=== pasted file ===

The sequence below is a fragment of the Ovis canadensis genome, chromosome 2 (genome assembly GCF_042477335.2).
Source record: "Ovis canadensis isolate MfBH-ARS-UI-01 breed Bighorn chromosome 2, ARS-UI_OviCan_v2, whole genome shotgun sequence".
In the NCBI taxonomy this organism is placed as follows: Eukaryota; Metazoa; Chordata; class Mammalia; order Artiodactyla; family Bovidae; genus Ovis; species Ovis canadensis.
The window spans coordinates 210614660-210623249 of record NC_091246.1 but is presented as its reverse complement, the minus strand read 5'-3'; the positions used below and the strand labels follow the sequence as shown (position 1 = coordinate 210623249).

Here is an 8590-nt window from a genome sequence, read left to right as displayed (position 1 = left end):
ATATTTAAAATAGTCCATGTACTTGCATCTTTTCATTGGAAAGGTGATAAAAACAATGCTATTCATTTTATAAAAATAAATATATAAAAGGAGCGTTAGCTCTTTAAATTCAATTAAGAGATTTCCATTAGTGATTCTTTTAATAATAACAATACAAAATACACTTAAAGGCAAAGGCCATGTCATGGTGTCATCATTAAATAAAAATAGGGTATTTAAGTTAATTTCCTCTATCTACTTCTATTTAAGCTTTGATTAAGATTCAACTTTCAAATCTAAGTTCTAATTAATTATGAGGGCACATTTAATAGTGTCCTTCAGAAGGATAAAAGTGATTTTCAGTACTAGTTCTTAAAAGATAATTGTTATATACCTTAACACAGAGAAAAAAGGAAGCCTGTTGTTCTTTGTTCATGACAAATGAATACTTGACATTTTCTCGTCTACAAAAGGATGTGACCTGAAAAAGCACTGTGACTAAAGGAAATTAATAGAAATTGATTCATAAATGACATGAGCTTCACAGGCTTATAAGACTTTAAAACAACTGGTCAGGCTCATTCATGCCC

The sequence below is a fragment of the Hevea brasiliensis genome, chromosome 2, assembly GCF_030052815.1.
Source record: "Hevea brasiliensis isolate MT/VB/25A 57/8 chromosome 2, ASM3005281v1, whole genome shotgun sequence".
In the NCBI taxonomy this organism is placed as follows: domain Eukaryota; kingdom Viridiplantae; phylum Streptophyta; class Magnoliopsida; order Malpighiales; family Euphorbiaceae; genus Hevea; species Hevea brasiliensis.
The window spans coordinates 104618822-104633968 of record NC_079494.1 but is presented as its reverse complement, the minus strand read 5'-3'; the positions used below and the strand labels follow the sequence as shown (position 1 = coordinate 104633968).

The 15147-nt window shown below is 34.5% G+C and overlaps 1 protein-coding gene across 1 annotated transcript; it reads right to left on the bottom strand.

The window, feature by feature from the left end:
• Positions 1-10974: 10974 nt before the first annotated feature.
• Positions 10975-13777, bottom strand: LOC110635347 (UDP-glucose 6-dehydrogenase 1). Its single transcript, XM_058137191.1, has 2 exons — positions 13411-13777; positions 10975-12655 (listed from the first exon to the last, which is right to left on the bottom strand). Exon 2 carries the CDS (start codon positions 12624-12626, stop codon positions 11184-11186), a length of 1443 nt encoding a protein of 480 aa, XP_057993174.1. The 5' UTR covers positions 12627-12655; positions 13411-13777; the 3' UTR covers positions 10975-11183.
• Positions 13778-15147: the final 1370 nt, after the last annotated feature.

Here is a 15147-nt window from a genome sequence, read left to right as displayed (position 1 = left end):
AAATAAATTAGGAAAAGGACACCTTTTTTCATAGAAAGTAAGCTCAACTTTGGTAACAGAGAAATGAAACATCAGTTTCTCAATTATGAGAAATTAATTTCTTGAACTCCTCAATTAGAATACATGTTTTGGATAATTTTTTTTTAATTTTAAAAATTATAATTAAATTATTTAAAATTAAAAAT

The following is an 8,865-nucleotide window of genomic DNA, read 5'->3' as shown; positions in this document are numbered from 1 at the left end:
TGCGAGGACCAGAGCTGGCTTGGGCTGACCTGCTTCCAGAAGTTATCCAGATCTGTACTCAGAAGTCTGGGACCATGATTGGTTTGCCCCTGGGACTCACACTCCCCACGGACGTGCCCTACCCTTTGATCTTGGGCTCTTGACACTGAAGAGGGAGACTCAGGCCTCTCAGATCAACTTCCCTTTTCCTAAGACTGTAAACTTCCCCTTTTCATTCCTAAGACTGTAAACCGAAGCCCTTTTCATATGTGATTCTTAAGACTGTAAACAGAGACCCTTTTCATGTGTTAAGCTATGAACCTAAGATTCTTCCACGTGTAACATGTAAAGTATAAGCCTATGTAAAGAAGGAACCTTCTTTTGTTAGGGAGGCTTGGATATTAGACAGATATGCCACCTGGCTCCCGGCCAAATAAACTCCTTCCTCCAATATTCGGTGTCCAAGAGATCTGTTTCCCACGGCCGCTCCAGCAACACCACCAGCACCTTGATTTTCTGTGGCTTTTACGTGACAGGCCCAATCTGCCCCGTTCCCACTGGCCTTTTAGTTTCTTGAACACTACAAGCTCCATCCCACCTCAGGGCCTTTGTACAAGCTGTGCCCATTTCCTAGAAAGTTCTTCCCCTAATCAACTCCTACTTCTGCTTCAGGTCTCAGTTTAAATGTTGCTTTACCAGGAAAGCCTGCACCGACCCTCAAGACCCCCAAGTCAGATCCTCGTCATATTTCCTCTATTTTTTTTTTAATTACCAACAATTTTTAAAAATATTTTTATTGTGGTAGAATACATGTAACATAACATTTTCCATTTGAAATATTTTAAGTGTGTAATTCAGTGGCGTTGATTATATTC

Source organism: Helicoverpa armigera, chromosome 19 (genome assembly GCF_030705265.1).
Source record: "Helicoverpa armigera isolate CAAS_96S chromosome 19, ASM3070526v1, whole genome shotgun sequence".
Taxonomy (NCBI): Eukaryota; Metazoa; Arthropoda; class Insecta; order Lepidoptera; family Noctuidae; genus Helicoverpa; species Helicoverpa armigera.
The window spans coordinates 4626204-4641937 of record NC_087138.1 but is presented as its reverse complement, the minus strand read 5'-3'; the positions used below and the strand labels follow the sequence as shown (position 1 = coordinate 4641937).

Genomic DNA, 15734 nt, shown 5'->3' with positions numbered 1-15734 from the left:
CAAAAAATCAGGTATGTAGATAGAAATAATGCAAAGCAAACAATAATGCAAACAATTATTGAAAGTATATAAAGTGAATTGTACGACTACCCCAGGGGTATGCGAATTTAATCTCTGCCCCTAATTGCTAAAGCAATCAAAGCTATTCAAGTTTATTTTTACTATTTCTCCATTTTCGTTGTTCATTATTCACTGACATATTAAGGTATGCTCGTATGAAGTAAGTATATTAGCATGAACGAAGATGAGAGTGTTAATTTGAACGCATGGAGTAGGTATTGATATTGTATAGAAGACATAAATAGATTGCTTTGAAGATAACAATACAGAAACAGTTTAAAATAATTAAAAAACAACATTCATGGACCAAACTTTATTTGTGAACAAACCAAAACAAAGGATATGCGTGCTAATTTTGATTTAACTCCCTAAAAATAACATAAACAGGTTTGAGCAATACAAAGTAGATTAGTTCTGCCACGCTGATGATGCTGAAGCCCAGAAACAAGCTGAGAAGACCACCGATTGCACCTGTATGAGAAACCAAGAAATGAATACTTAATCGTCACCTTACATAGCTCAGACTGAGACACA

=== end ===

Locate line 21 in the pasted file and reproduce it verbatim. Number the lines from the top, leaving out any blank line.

Source record: "Helicoverpa armigera isolate CAAS_96S chromosome 19, ASM3070526v1, whole genome shotgun sequence".